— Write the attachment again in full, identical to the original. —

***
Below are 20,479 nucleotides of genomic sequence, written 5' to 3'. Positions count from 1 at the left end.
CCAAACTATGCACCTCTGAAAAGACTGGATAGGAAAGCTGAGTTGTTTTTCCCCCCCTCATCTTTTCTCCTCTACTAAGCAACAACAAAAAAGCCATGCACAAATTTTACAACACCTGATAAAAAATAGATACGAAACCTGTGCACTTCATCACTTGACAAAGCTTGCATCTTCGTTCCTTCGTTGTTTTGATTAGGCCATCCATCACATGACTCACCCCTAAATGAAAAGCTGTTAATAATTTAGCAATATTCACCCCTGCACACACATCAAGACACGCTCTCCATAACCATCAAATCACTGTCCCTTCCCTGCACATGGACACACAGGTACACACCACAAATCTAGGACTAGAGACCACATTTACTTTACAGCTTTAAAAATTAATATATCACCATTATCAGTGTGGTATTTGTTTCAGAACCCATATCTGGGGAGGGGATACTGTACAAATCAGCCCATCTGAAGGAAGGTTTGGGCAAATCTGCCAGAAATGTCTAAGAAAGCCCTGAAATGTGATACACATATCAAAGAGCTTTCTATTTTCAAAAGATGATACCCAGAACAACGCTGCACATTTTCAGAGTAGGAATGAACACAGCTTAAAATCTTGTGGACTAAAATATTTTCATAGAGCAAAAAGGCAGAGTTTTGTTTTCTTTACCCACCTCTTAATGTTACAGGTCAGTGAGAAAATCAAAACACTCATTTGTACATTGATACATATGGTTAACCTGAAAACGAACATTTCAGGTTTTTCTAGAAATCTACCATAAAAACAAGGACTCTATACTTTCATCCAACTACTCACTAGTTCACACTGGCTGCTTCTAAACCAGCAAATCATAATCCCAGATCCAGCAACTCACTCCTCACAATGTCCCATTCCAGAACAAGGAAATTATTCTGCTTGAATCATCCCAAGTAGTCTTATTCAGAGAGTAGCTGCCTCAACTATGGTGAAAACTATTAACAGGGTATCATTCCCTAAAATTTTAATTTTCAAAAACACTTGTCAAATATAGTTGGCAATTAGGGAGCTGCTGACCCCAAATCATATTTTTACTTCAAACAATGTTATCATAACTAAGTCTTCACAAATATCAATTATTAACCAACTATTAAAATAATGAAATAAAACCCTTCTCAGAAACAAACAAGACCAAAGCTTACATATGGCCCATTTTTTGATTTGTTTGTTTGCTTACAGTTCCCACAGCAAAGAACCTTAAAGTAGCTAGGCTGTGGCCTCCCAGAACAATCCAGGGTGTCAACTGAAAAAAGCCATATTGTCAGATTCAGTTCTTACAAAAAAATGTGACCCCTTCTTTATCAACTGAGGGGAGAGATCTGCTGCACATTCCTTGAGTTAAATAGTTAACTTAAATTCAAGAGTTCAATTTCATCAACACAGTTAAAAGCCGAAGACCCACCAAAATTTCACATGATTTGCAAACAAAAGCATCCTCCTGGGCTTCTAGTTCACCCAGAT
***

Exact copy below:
Below are 20,479 nucleotides of genomic sequence, written 5' to 3'. Positions count from 1 at the left end.
CCAAACTATGCACCTCTGAAAAGACTGGATAGGAAAGCTGAGTTGTTTTTCCCCCCCTCATCTTTTCTCCTCTACTAAGCAACAACAAAAAAGCCATGCACAAATTTTACAACACCTGATAAAAAATAGATACGAAACCTGTGCACTTCATCACTTGACAAAGCTTGCATCTTCGTTCCTTCGTTGTTTTGATTAGGCCATCCATCACATGACTCACCCCTAAATGAAAAGCTGTTAATAATTTAGCAATATTCACCCCTGCACACACATCAAGACACGCTCTCCATAACCATCAAATCACTGTCCCTTCCCTGCACATGGACACACAGGTACACACCACAAATCTAGGACTAGAGACCACATTTACTTTACAGCTTTAAAAATTAATATATCACCATTATCAGTGTGGTATTTGTTTCAGAACCCATATCTGGGGAGGGGATACTGTACAAATCAGCCCATCTGAAGGAAGGTTTGGGCAAATCTGCCAGAAATGTCTAAGAAAGCCCTGAAATGTGATACACATATCAAAGAGCTTTCTATTTTCAAAAGATGATACCCAGAACAACGCTGCACATTTTCAGAGTAGGAATGAACACAGCTTAAAATCTTGTGGACTAAAATATTTTCATAGAGCAAAAAGGCAGAGTTTTGTTTTCTTTACCCACCTCTTAATGTTACAGGTCAGTGAGAAAATCAAAACACTCATTTGTACATTGATACATATGGTTAACCTGAAAACGAACATTTCAGGTTTTTCTAGAAATCTACCATAAAAACAAGGACTCTATACTTTCATCCAACTACTCACTAGTTCACACTGGCTGCTTCTAAACCAGCAAATCATAATCCCAGATCCAGCAACTCACTCCTCACAATGTCCCATTCCAGAACAAGGAAATTATTCTGCTTGAATCATCCCAAGTAGTCTTATTCAGAGAGTAGCTGCCTCAACTATGGTGAAAACTATTAACAGGGTATCATTCCCTAAAATTTTAATTTTCAAAAACACTTGTCAAATATAGTTGGCAATTAGGGAGCTGCTGACCCCAAATCATATTTTTACTTCAAACAATGTTATCATAACTAAGTCTTCACAAATATCAATTATTAACCAACTATTAAAATAATGAAATAAAACCCTTCTCAGAAACAAACAAGACCAAAGCTTACATATGGCCCATTTTTTGATTTGTTTGTTTGCTTACAGTTCCCACAGCAAAGAACCTTAAAGTAGCTAGGCTGTGGCCTCCCAGAACAATCCAGGGTGTCAACTGAAAAAAGCCATATTGTCAGATTCAGTTCTTACAAAAAAATGTGACCCCTTCTTTATCAACTGAGGGGAGAGATCTGCTGCACATTCCTTGAGTTAAATAGTTAACTTAAATTCAAGAGTTCAATTTCATCAACACAGTTAAAAGCCGAAGACCCACCAAAATTTCACATGATTTGCAAACAAAAGCATCCTCCTGGGCTTCTAGTTCACCCAGAT